Opinion: Lawmakers must fight distracted driving that killed my sonAugust 18, 2021
Aug. 11, 2021
Steven Kiefer, The Kiefer Foundation
Five summers ago, my son Mitchel set a sales record selling Cutco knives, and delivered an award acceptance speech that belied his 18 years on earth. “Dream colossal,” he told the audience. “Change someone’s life. Change the world.”
His words are now his epitaph, literally carved into his tombstone. Just two months after that speech, Mitchel died in a car crash caused by a distracted driver.
On Sept. 19, 2016, Mitchel was driving back to Michigan State University to continue his freshman year after spending a weekend at home to see a Detroit Lions game. The sun was out, the roads were dry, but there was a bit of congestion.
As Mitchel slowed for traffic, the driver of a car behind him apparently wasn’t paying attention and plowed into the rear of Mitchel’s car at 82 mph, vaulting him across a narrow median on Interstate 96 and into oncoming traffic. He was hit by a truck and killed instantly.
One moment of distraction ended Mitchel’s life and forever shattered our hearts. A month later, my family created the Kiefer Foundation to fight distracted driving through awareness, technology, and public policy.
With the five-year anniversary of Mitchel’s death approaching, we are imploring Michigan lawmakers to join 24 other states and Washington, D.C., to crack down on distracted drivers. Specifically, the state Legislature should pass the bipartisan bills before them now to make hand-held cellphone usage a primary offense. It would allow police to stop and ticket people who engage in this dangerous behavior — before they cause a wreck.
People tell me to be patient — wait until next year, they say, or for the next Legislature, when perhaps the logjam in Lansing will lift. But every day we wait is 10 more deaths — approximately the number of people who die daily due to distracted driving in the United States. In Michigan, there were 64 fatal crashes tied to distracted driving in 2019, resulting in 71 deaths. Experts believe these numbers grossly underestimate the toll of distracted driving.
Every Michigan resident has the right to drive safely on our roads. Every parent deserves the comfort of knowing that our state leaders will do everything possible to persuade people to drive without distraction and to punish those who don’t.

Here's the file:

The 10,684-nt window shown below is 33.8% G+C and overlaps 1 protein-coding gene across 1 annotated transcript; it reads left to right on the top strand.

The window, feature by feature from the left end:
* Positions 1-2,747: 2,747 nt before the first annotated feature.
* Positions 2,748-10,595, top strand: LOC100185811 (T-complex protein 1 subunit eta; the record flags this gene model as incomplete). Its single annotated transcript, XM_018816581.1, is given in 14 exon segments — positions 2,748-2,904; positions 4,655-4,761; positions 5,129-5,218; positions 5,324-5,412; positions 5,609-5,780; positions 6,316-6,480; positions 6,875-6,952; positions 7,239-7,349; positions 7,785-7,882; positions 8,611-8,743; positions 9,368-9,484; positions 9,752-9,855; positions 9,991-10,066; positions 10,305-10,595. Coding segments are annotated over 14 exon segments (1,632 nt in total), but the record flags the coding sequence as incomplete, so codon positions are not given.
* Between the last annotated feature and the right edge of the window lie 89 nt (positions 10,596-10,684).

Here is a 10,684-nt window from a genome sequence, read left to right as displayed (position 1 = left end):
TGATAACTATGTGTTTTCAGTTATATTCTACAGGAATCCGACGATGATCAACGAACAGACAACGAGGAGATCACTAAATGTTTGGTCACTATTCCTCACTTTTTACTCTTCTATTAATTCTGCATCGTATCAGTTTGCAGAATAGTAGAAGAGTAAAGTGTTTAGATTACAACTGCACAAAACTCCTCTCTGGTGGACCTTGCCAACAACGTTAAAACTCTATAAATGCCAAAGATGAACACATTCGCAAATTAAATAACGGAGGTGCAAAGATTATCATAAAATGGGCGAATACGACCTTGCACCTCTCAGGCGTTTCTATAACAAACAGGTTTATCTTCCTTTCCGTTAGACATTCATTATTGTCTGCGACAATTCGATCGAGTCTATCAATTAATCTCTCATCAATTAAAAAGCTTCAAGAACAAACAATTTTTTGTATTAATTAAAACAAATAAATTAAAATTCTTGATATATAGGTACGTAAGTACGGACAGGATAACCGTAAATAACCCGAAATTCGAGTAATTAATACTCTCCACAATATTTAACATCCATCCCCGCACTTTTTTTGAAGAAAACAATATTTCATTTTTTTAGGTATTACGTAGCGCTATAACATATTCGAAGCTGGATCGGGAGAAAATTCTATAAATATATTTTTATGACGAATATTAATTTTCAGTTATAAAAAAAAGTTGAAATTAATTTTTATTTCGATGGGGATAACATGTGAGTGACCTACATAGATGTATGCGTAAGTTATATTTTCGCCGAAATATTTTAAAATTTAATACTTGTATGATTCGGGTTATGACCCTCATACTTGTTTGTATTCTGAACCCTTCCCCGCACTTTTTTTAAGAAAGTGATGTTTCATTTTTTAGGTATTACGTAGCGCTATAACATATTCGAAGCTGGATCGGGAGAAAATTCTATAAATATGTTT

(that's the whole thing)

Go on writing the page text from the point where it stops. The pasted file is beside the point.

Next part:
One of the House co-sponsors of the distracted driving legislation is former sheriff’s deputy Mike Mueller, a Republican from Linden.
“With today’s vehicle and cellular communication advancements, this is common-sense legislation that will help ensure the safety of drivers in the state of Michigan,” Mueller said.
Five Septembers ago, Mitchel was a hockey goaltender, a gifted salesman, a thriving student, and an extraordinary son and brother with unlimited potential. I was driving on I-696 in Detroit on that September afternoon when my cellphone rang. It was my daughter Julianna, yelling and crying so frantically that I couldn’t understand a word.
As she was a 16-year-old new driver, I was certain she had been in an accident and tried to calm her down.
“Take a breath, Jewels,” I said, calling Julianna by her nickname. “Tell me what happened.”
“It’s Mitchel,” she wailed. “It’s Mitchel.”
What? That didn’t make sense to me. Mitchel wasn’t home. He was on his way back to MSU. Julianna was at home with her mom. Why would Jewels be calling about Mitchel?
As I tried to process what Julianna was saying, I heard his mother’s muffled voice. “He died,” she said. Jewels screamed, then our phones disconnected and would not reconnect.
I gripped the steering wheel so hard my knuckles whitened, praying all the way home that there had been a mistake. Maybe the police misidentified Mitchel’s car. Maybe somebody else was driving it. Perhaps it was somebody else’s child.
But when I arrived home, a police officer confirmed the most devastating news of my life: Mitchel was gone. I collapsed on the family room floor.
So now, in the memory of Mitchel and the tens of thousands of victims like him, I am begging Michigan lawmakers to fight the epidemic of distracted driving. Dream colossal. Change someone’s life. Change the world.
Steve Kiefer is the founder of The Kiefer Foundation and president of General Motors International.